|See the Final
The snow is beginning to filter down and cover the branches of the trees in the Children's Forest, one of the most beautiful places in the Sun Pass State Forest in Klamath County, Oregon, filled with giant ponderosa pines, white firs and sugar pines, and the creatures dependent on it like the northern goshawk. But Christmas in the Children's Forest is looking bleak. The Oregon Department of Forestry and the Division of State Lands want to cut hundreds of trees 30" and over in diameter, and thousands between 20" and 29". Why would they cut some of the last and best of our old growth forest in an area that has been decimated by their past actions, and those of Federal and private managers? They say that our children and their teachers are making them do it.
"We have had discussions with the Oregon Department of Forestry and the Division of State Lands, reaching to the highest levels, for the last year and a half," says Jim Arraj, head of the Children's Forest, an environmental education project based in the middle of the forest, close to the proposed sale, "but they won't save a single tree that they have scheduled to cut. You would imagine that they would be aware of a recent survey that showed that 75% of Oregon voters were against cutting old growth trees, or you would think they would have listened to the speeches of the Governor about eastside forests and old growth trees. They argue that they are saving more than half of these larger trees - until the next cut, anyway. But that is like you lending someone $100. Later you meet them and they have $1 left, and instead of explaining where the $99 went, they keep on waving around their last $1 and claiming they are going to save a lot of it. I simply don't know how to explain to our children how cutting these giant trees ends up creating an old growth forest."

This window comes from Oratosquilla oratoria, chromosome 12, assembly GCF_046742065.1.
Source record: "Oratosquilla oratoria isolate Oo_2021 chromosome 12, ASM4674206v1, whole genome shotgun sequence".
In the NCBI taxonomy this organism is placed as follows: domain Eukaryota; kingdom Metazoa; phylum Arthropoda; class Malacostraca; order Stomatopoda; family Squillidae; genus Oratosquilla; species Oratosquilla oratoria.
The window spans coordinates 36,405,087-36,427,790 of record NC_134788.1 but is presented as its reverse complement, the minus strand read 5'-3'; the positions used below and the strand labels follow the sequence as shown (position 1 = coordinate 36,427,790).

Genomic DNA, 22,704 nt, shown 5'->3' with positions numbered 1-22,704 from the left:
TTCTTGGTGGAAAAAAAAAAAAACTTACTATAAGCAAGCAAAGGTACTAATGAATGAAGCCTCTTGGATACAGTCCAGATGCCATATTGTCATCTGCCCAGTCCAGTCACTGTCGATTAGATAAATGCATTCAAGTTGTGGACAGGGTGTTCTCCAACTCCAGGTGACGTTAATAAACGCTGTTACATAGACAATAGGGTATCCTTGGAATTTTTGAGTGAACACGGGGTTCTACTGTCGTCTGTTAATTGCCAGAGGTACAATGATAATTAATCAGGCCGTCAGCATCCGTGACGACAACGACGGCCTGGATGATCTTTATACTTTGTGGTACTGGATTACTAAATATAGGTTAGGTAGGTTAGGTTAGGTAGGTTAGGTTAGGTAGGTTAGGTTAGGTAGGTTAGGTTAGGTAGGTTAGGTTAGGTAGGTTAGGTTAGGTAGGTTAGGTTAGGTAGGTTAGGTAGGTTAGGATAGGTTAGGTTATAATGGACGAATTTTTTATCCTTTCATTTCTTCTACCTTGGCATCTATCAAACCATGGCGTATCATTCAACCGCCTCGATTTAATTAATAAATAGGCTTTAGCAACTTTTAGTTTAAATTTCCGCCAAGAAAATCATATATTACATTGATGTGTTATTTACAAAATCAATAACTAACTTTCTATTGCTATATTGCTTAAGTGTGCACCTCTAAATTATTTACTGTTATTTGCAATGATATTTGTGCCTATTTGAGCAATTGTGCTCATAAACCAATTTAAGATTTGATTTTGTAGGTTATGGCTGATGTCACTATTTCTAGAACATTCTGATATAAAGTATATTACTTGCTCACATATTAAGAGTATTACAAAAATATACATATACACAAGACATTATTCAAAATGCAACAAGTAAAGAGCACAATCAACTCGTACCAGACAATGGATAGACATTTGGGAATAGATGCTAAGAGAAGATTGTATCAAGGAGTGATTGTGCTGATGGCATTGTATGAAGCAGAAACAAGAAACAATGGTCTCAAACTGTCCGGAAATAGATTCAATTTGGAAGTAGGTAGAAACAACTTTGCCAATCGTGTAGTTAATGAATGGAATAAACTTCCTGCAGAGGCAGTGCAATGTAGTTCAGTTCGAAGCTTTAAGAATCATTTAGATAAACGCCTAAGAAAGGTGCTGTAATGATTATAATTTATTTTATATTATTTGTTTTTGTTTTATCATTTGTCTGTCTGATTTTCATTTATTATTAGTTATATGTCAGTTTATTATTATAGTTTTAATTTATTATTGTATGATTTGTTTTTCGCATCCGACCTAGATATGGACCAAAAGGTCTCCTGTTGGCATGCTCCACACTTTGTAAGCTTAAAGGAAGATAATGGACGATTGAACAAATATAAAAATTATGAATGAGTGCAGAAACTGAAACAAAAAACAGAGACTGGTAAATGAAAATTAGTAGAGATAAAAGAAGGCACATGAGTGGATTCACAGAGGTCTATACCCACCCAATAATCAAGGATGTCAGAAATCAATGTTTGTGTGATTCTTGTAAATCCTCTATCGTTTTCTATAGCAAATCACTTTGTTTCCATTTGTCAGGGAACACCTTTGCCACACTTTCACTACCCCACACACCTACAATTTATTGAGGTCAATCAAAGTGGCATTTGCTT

"The real shame about all of this is that they are taking away part of our children's future and claiming that our children are making them do it because the money goes to the Common School Fund. But even here the numbers don't add up. The last time we looked, the Common School Fund had over $800 million dollars, and was aiming towards a billion, and hadn't even spent all the interest from the previous year. This sale is projected to generate $1,600,000, of which $400,000 to $500,000 will go to the Oregon Department of Forestry for administrative expenses. I would say that cutting these trees is about the money, and not the children."
You can help save these giant trees.
Please contact the Governor, and ask him to save the big
trees in the Children's Forest (Siderod Timber Sale in Klamath County):
To e-mail the Governor go to: www.governor.state.or.us